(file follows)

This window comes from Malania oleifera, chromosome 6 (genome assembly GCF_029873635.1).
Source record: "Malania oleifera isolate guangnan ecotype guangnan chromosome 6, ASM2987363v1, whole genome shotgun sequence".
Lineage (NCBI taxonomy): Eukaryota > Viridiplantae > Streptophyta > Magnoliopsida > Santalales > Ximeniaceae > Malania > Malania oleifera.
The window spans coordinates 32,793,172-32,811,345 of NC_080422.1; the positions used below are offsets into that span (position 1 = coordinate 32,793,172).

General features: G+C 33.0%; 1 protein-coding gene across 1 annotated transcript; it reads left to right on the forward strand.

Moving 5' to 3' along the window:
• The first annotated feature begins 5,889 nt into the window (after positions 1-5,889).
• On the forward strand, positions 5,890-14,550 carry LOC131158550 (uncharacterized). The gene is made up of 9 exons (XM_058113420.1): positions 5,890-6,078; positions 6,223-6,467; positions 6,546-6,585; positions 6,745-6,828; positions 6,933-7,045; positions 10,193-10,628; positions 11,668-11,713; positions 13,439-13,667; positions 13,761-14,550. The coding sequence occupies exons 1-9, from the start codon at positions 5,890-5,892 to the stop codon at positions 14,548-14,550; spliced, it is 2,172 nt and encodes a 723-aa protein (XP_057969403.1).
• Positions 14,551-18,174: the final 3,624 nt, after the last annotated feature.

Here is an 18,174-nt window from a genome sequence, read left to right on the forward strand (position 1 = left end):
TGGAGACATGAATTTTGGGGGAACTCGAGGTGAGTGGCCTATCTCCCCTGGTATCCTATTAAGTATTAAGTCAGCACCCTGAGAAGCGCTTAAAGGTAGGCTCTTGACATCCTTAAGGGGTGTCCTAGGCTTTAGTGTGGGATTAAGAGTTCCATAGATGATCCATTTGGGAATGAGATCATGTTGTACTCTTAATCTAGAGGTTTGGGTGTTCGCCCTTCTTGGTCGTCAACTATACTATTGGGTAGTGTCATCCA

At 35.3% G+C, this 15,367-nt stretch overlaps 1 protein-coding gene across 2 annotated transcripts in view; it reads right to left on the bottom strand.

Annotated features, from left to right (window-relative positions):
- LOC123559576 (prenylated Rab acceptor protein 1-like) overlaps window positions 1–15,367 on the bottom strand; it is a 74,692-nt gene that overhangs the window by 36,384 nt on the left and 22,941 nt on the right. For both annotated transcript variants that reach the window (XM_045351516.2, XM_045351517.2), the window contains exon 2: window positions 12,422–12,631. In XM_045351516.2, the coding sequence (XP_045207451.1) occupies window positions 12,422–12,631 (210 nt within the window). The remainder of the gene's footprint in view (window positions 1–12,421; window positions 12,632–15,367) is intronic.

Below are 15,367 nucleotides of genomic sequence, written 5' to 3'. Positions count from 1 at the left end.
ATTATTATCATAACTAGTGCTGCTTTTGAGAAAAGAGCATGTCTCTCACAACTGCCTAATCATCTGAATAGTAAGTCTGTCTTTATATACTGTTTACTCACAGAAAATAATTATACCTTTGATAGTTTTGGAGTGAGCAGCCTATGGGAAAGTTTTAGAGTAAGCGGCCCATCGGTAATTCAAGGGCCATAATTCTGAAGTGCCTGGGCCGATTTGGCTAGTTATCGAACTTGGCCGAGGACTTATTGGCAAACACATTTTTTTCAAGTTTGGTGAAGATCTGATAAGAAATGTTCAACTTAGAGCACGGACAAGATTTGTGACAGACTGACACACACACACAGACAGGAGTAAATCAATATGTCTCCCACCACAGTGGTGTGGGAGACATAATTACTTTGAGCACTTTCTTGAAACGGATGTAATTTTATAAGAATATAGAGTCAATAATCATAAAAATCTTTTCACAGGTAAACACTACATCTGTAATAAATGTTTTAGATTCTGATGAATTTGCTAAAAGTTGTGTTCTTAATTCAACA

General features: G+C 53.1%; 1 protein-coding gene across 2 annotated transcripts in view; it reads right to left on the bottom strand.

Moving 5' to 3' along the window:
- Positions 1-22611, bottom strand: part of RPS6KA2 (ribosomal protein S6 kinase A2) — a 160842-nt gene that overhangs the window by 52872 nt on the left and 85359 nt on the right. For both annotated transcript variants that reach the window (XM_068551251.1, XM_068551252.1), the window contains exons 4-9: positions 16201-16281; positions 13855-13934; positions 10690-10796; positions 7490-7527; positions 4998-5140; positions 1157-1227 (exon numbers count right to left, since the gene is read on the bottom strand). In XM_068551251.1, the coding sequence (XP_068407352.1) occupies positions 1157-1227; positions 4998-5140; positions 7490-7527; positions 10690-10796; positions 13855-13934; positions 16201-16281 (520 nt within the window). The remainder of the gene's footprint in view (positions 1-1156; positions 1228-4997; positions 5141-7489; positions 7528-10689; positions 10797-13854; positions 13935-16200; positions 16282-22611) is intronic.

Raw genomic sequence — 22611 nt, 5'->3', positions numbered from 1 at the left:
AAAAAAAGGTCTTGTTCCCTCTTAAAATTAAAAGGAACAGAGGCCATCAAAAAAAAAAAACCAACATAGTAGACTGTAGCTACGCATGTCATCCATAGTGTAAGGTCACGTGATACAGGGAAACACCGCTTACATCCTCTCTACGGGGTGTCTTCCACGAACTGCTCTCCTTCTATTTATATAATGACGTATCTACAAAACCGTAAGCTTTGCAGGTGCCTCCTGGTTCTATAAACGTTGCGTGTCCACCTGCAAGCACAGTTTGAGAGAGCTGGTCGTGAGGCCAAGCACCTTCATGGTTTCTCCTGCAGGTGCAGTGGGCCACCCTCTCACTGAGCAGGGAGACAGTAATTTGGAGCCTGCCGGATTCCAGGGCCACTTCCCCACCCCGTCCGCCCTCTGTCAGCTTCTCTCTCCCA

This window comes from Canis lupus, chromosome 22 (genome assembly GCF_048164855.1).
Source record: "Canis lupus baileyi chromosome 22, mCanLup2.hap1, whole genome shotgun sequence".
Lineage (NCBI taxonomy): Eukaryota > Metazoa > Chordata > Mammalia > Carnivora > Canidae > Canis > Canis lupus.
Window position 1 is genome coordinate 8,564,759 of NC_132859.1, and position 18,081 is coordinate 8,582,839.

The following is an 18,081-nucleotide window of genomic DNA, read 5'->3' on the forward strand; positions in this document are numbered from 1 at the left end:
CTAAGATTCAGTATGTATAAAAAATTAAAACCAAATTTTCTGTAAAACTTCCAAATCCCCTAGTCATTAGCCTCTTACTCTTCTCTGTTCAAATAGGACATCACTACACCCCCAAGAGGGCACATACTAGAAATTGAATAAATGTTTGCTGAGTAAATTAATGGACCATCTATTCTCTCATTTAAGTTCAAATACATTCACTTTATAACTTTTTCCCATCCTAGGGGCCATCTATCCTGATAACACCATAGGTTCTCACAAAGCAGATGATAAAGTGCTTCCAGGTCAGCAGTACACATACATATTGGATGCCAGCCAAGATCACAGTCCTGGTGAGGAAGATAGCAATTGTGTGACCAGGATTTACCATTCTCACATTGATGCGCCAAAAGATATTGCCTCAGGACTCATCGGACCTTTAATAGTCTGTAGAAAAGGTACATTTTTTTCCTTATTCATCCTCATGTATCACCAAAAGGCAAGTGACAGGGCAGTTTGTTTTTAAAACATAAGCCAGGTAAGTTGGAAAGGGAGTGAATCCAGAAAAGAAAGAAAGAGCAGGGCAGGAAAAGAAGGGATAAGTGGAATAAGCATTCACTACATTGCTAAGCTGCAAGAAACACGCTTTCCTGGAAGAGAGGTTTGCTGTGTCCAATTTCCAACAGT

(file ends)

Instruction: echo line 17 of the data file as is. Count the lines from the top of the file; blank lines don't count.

General features: G+C 53.1%; 1 protein-coding gene across 2 annotated transcripts in view; it reads right to left on the bottom strand.